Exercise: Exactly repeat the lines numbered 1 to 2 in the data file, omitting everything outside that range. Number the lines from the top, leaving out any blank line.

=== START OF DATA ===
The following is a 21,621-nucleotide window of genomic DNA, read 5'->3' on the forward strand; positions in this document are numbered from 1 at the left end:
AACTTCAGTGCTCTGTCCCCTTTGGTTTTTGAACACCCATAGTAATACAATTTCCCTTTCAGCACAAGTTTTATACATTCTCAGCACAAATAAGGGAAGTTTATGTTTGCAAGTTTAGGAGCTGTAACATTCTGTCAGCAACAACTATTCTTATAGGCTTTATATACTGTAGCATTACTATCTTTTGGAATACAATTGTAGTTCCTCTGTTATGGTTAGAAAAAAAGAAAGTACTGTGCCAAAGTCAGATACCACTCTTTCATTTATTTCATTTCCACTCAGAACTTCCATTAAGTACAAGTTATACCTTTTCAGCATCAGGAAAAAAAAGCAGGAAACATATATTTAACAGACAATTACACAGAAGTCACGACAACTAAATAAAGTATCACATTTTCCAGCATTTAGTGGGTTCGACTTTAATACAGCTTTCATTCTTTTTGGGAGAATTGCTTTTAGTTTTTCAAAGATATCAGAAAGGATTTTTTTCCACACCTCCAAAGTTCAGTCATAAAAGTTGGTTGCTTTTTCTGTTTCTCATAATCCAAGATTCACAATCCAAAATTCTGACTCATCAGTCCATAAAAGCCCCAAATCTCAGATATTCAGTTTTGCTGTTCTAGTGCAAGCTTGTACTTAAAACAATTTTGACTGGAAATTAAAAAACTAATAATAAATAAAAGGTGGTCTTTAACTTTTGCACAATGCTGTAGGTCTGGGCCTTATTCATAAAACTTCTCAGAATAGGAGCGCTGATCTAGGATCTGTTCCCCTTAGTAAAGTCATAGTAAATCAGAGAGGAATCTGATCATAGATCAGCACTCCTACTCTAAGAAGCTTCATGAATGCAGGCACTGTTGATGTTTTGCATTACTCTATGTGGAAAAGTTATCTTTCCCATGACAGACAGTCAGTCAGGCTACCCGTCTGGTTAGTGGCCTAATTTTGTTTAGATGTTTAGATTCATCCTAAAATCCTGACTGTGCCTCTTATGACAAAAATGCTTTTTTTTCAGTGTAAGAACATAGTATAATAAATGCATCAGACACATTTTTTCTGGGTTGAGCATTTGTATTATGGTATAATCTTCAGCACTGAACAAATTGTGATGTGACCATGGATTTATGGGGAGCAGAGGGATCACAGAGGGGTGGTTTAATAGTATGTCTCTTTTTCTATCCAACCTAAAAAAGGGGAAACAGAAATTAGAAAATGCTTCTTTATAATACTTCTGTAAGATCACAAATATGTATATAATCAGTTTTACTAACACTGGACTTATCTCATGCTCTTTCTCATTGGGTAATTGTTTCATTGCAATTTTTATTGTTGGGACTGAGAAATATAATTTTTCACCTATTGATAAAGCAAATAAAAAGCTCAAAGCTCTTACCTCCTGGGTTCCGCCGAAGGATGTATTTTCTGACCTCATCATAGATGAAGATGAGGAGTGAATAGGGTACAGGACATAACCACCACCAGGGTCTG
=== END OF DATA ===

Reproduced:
The following is a 21,621-nucleotide window of genomic DNA, read 5'->3' on the forward strand; positions in this document are numbered from 1 at the left end:
AACTTCAGTGCTCTGTCCCCTTTGGTTTTTGAACACCCATAGTAATACAATTTCCCTTTCAGCACAAGTTTTATACATTCTCAGCACAAATAAGGGAAGTTTATGTTTGCAAGTTTAGGAGCTGTAACATTCTGTCAGCAACAACTATTCTTATAGGCTTTATATACTGTAGCATTACTATCTTTTGGAATACAATTGTAGTTCCTCTGTTATGGTTAGAAAAAAAGAAAGTACTGTGCCAAAGTCAGATACCACTCTTTCATTTATTTCATTTCCACTCAGAACTTCCATTAAGTACAAGTTATACCTTTTCAGCATCAGGAAAAAAAAGCAGGAAACATATATTTAACAGACAATTACACAGAAGTCACGACAACTAAATAAAGTATCACATTTTCCAGCATTTAGTGGGTTCGACTTTAATACAGCTTTCATTCTTTTTGGGAGAATTGCTTTTAGTTTTTCAAAGATATCAGAAAGGATTTTTTTCCACACCTCCAAAGTTCAGTCATAAAAGTTGGTTGCTTTTTCTGTTTCTCATAATCCAAGATTCACAATCCAAAATTCTGACTCATCAGTCCATAAAAGCCCCAAATCTCAGATATTCAGTTTTGCTGTTCTAGTGCAAGCTTGTACTTAAAACAATTTTGACTGGAAATTAAAAAACTAATAATAAATAAAAGGTGGTCTTTAACTTTTGCACAATGCTGTAGGTCTGGGCCTTATTCATAAAACTTCTCAGAATAGGAGCGCTGATCTAGGATCTGTTCCCCTTAGTAAAGTCATAGTAAATCAGAGAGGAATCTGATCATAGATCAGCACTCCTACTCTAAGAAGCTTCATGAATGCAGGCACTGTTGATGTTTTGCATTACTCTATGTGGAAAAGTTATCTTTCCCATGACAGACAGTCAGTCAGGCTACCCGTCTGGTTAGTGGCCTAATTTTGTTTAGATGTTTAGATTCATCCTAAAATCCTGACTGTGCCTCTTATGACAAAAATGCTTTTTTTTCAGTGTAAGAACATAGTATAATAAATGCATCAGACACATTTTTTCTGGGTTGAGCATTTGTATTATGGTATAATCTTCAGCACTGAACAAATTGTGATGTGACCATGGATTTATGGGGAGCAGAGGGATCACAGAGGGGTGGTTTAATAGTATGTCTCTTTTTCTATCCAACCTAAAAAAGGGGAAACAGAAATTAGAAAATGCTTCTTTATAATACTTCTGTAAGATCACAAATATGTATATAATCAGTTTTACTAACACTGGACTTATCTCATGCTCTTTCTCATTGGGTAATTGTTTCATTGCAATTTTTATTGTTGGGACTGAGAAATATAATTTTTCACCTATTGATAAAGCAAATAAAAAGCTCAAAGCTCTTACCTCCTGGGTTCCGCCGAAGGATGTATTTTCTGACCTCATCATAGATGAAGATGAGGAGTGAATAGGGTACAGGACATAACCACCACCAGGGTCTG